Migrating Apache SSL Certs to IIS 6.0
November 24, 2014
You probably think I’m crazy to mention IIS 6 in this day in age; you’d be right. Unfortunately legacy systems are legacy systems till they get replaced (hopefully soon). This weekend I had the joy of figuring out how to migrate a valid Apache SSL cert over to an old Windows 2003 box running IIS 6.
WordPress 3.5 and mod_pagespeed do NOT play well together
March 6, 2013
WordPress 3.5 may look cool, but it has found a dozen new and clever ways in which to break itself. Last week, I figured out how to fix the “Add Media” button. This week, I discovered that I could no longer select any drop-downs in the admin screens, add tags, or click most buttons. I dug around and found the “Troubleshooting WordPress 3.5 Master List” which lead me to discover that mod_pagespeed was my most recent grief giver. Fortunately, it’s easy to fix.
Puppet Quick Tip: Enabling an Apache module
April 5, 2012
Recently, I was asked to enable mod_rewrite for Apache on our webservers, which are controlled by the sexy puppet master server. I did a quick google to see if anyone had any recipes published. On the puppet wiki there is a recipe for Apache on Etch, but their module portion installs Apache modules. In the case of mod_rewrite it comes with Apache2 so it doesn’t need to be as complicated as they suggest.
WebDAV Client – Windows 7
August 26, 2010
Since I’ve already got Linux & OSX talking to my LDAP/WebDAV enabled Apache, I needed to finish my trifecta… Windows. Specifically, Windows 7. I had heard that it is possible to map WebDAV shares as network drives, just like you would with Samba. Of course, what you hear, what you hope for, and what Windows actually lets you do aren’t always the same (and usually ends with pain).
Apache + WebDav + LDAP = Pure Bliss
August 20, 2010
As I discussed previously, I got fed up with Samba file sharing (when trying to use LDAP) and went to the joy that was WebDAV. As it turned out, it is extremely easy to get LDAP authentication on Apache and combine that with WebDAV; today I’ll show you how.
Samba and LDAP DO NOT MIX
August 18, 2010
Recently I was tasked with helping a company implement a centralized authentication system, and they wanted to go all open source. This isn’t unreasonable in my book, though it is a little unusual. Of course the words “Open Source Authentication” directly translates to LDAP, the only question is which LDAP software you’re going to use. There are a number of options including OpenLDAP (slapd), Fedora Directory Server (389), OpenDS, Apache Directory Server, and a handful of smaller projects. On top of the LDAP directory they wanted me to add a number of services including email and file sharing. This is the story of how Samba sucks…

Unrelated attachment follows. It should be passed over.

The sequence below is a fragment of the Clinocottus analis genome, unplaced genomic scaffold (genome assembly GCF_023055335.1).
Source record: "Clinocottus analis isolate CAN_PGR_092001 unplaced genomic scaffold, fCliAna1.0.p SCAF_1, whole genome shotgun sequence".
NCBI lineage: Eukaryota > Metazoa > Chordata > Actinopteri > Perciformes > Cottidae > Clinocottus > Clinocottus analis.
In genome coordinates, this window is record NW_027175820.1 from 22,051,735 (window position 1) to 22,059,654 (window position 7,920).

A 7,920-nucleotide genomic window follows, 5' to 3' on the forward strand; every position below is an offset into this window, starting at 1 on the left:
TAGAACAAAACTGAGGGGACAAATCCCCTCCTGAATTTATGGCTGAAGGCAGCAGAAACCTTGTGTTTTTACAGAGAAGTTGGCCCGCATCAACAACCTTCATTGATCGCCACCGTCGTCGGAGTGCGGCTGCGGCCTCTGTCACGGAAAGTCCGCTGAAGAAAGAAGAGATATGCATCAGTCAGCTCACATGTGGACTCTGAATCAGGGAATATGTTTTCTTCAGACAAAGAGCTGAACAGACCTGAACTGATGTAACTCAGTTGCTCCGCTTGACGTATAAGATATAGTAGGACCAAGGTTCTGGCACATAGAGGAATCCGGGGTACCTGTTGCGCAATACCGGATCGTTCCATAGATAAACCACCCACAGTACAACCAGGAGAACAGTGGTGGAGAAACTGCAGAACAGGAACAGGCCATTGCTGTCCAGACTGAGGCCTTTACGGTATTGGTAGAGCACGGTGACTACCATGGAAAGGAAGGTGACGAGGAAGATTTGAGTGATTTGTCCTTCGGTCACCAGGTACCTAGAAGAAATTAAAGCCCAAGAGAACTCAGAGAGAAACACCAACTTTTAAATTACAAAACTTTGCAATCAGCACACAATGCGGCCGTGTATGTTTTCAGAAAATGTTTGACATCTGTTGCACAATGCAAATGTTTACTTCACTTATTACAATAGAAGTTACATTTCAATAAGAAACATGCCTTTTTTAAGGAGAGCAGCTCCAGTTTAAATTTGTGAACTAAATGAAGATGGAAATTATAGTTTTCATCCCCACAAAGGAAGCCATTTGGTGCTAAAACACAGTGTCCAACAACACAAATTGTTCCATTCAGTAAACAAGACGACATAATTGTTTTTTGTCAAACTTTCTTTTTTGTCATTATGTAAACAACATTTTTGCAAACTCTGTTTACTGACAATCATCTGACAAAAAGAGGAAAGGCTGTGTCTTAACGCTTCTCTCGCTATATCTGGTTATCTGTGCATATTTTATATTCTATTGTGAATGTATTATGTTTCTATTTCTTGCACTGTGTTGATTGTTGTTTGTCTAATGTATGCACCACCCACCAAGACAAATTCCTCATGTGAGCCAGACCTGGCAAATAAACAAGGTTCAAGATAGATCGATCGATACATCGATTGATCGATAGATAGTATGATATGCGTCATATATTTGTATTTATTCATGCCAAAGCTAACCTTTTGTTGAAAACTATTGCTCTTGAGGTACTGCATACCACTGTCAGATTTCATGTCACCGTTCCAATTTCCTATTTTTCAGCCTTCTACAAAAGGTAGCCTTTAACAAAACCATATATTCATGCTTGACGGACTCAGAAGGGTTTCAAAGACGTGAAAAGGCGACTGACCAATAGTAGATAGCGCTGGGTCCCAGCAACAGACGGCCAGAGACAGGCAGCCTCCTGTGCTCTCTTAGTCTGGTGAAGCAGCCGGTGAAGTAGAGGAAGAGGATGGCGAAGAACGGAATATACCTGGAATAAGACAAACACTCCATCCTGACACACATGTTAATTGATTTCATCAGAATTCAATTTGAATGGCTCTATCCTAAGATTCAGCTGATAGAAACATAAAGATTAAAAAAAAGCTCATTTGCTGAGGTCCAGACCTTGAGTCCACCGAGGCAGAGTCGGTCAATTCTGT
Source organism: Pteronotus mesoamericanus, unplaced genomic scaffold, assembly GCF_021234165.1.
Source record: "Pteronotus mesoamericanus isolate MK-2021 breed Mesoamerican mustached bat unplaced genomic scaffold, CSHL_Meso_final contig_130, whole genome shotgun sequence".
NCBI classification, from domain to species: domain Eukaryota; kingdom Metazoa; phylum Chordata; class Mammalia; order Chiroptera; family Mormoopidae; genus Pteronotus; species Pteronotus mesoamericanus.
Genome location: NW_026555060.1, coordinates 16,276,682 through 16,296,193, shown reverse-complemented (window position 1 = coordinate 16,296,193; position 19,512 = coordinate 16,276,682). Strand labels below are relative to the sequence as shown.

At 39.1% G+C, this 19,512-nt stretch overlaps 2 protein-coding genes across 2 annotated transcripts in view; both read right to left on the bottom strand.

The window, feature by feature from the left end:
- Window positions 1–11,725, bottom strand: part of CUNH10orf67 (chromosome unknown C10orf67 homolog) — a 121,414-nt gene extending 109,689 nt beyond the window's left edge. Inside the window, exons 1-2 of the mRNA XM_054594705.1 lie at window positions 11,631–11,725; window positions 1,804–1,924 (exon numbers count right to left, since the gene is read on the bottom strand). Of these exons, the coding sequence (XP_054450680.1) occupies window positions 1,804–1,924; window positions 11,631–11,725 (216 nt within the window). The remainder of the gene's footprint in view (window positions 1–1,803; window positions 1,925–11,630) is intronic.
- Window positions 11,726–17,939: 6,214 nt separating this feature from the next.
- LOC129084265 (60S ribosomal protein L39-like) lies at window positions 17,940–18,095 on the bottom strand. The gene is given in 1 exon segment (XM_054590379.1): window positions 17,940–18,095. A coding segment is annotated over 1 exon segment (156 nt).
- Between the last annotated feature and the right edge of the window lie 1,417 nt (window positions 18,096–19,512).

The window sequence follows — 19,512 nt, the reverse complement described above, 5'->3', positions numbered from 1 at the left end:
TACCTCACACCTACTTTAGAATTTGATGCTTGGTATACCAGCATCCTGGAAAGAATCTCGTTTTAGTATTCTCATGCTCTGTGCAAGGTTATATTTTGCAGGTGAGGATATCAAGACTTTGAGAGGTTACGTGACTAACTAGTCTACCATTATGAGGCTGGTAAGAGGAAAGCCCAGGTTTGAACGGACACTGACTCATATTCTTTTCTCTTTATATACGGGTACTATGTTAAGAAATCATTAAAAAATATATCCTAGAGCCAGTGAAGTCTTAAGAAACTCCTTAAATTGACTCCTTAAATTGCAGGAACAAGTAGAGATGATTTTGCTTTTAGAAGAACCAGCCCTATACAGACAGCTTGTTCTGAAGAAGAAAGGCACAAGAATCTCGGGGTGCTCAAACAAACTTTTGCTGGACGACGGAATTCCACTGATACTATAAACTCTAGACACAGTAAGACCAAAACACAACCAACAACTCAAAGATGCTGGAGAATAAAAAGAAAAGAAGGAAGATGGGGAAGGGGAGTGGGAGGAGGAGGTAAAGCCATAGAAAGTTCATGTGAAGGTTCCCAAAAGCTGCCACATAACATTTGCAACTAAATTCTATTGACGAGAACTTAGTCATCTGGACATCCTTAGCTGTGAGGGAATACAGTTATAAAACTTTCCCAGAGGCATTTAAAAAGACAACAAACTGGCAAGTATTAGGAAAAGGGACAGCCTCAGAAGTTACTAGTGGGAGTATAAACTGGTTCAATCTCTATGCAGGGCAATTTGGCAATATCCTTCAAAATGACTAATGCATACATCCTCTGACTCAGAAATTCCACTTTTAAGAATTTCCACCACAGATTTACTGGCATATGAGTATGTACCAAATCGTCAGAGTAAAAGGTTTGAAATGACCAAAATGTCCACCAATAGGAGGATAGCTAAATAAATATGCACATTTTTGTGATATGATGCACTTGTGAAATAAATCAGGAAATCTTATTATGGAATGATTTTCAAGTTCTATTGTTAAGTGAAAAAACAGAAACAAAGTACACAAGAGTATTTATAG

WordPress: Enabling SSH/SFTP Updates
June 29, 2010
The first time I dealt with WordPress was when I first started doing IT administration for FanHistory. At that point in time I knew nothing about it and it was breaking horribly. Luckily I managed to fix the issues (which turned out to be Varnish proxy related) and get it standing mostly on its own two feet. One of “minor annoyances” I ran into then and absolutely had to figure out during my migration, was the lack of SSH or SFTP based updates. By default when you go into add or update the plugins (or the software itself) you have only two options FTP and FTPS (SSL). I run neither of these, FTP is majorly old and very insecure. FTPS is just not common. I thought I was stuck doing things manually, until I found out…. You can enable SSH2 based updates in WordPress. Better yet, it is SUPER easy.
Serendipity to WordPress – Rewriting URLs
June 14, 2010
So the second most important thing to for a S9Y to WordPress migration, after you import the posts, is to make sure as many of the old links work as possible. It doesn’t actually require all that much work to get 90% of the old links working. With Apache & mod_rewrite you can be up and running in just a few minutes. The example below is what I’m actually using and should cover most everything if you were using the /archives/1234-Post-name-here.html format (in S9y). The only reason it requires so many rules and doesn’t cover all the links is because S9y is REALLY BAD about cleaning up the URLs. It basically has no internal mechanism for redirecting people to the proper final name.